Will cry it out cause brain damage?
I was actually pretty shocked that Dr. Sears said mild cry it out was fine, but he was more concerned about “INTENSE WEEKS” of cry it out leading to increased levels of cortisol. I wonder what his definition of cry it out would be or whether 3-4 nights of 20 minutes is okay versus crying for an hour, for example. So many gray areas and I did agree with him on the slower transition from co-sleeping to crib. Good advice. I always wonder what he would tell a family where co-sleeping did not work for them and Pantley’s method didn’t work, either. Remember, you can still practice attachment parenting and sleep train.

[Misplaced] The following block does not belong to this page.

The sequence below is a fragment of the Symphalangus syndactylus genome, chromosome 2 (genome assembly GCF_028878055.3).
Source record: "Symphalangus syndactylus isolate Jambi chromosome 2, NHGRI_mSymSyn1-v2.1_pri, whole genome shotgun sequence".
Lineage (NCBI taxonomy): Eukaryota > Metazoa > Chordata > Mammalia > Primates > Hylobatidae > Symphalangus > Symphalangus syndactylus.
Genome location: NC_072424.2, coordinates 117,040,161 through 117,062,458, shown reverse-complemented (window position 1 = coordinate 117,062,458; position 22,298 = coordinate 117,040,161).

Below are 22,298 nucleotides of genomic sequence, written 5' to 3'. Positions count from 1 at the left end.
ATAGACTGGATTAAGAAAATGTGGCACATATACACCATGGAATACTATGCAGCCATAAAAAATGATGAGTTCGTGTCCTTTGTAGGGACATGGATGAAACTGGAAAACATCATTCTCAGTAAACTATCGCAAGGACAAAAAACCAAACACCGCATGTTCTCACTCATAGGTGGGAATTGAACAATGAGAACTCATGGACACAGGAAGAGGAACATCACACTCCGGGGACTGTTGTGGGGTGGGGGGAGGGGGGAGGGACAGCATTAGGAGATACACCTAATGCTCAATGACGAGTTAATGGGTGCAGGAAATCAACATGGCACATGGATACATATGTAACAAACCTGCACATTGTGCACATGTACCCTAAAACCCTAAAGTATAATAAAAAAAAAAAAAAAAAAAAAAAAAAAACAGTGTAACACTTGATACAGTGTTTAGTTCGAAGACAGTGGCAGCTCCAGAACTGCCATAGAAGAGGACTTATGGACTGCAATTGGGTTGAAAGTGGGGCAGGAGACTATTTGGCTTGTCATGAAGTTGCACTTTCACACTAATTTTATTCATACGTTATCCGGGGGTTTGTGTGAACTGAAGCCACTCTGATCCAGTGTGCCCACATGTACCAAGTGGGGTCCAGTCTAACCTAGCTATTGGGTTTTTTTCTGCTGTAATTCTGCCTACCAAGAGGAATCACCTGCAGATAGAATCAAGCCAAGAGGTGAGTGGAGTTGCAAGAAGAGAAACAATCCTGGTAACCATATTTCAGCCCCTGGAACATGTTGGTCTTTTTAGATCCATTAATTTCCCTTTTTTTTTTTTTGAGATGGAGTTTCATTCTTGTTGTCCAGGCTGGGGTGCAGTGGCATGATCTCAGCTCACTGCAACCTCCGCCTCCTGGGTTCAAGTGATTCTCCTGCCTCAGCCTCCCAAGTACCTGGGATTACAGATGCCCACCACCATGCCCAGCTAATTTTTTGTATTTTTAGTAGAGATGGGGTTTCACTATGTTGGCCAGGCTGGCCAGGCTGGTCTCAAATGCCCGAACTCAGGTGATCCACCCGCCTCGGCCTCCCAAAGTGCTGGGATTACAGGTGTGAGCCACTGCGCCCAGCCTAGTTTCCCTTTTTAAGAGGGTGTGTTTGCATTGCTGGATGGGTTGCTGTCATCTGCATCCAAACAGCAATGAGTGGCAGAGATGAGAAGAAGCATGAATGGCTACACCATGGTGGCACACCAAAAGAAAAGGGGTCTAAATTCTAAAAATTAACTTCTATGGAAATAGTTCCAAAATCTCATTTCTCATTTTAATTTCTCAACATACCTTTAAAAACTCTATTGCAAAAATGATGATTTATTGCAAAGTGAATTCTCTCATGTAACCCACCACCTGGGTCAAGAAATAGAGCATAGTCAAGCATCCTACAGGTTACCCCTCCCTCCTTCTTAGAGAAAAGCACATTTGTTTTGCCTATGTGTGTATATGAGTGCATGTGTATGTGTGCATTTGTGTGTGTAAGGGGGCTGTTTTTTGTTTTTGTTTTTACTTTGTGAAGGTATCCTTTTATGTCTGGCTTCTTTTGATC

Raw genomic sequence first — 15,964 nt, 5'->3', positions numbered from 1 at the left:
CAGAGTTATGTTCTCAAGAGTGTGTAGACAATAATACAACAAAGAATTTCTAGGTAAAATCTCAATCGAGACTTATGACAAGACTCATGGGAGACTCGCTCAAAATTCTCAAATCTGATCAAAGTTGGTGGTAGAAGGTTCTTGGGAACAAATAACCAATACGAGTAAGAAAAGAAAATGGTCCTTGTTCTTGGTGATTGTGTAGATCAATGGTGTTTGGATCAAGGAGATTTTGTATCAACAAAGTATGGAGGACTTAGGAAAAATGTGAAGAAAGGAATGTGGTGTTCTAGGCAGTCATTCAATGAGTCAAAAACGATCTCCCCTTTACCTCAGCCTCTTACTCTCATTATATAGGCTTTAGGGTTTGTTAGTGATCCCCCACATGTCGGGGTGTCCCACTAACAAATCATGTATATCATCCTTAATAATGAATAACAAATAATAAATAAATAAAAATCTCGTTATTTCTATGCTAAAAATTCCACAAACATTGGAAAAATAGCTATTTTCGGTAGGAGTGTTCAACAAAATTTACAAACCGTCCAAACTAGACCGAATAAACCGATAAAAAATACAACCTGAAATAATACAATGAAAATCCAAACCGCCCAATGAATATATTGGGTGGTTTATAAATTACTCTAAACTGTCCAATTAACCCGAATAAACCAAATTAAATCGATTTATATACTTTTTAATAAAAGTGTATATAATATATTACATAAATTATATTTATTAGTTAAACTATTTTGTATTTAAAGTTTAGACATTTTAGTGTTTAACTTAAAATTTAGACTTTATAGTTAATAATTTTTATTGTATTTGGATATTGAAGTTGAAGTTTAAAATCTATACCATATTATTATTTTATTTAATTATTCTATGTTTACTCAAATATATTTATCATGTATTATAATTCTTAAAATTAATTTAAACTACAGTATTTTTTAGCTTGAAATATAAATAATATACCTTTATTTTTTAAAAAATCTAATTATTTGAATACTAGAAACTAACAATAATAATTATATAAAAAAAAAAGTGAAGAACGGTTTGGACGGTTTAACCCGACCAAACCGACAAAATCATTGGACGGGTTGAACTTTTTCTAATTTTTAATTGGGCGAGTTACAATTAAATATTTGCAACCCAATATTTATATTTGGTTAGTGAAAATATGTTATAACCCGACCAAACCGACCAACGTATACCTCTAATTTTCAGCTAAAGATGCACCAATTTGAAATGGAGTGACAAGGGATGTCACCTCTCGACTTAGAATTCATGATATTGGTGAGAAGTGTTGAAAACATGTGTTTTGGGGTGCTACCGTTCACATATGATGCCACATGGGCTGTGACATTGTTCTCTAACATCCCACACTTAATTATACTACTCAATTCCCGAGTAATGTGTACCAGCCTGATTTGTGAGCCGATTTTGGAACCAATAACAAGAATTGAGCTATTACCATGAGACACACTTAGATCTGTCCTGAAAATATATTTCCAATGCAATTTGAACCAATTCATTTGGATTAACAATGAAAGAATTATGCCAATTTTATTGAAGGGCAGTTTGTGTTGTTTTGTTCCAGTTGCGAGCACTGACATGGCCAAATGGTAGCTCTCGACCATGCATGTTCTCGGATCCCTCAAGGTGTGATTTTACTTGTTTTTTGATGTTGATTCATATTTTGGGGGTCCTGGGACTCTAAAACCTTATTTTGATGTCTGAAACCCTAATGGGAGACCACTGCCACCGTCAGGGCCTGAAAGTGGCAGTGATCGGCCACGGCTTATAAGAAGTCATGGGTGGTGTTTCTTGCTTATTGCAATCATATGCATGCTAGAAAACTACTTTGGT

Is 9 months too old to sleep train?
A mom was asking whether 9 months is too old for sleep training. Dr. Weissbluth in the chat compares junk sleep with junk food. He goes on to say that a little junk food is okay, but a lot is not. Similarly, your baby waking frequently at night is considered “junk sleep” and not as restorative. I will finish Dr. Weissbluth’s thought and say that it’s never too late to sleep train, just like it’s never too late to eat healthy. After all, Raymond Francis healed himself from a terminal illness by transforming his diet. Although I’m not about to switch to 100% raw foods, I have been dipping my toes into green smoothies and a bonus has been that my sons have been requesting them, which has increased their green vegetable intake tremendously! :). Whether you have a 6 month old or a 4 year old, it’s never too late to teach healthy (sleep) habits!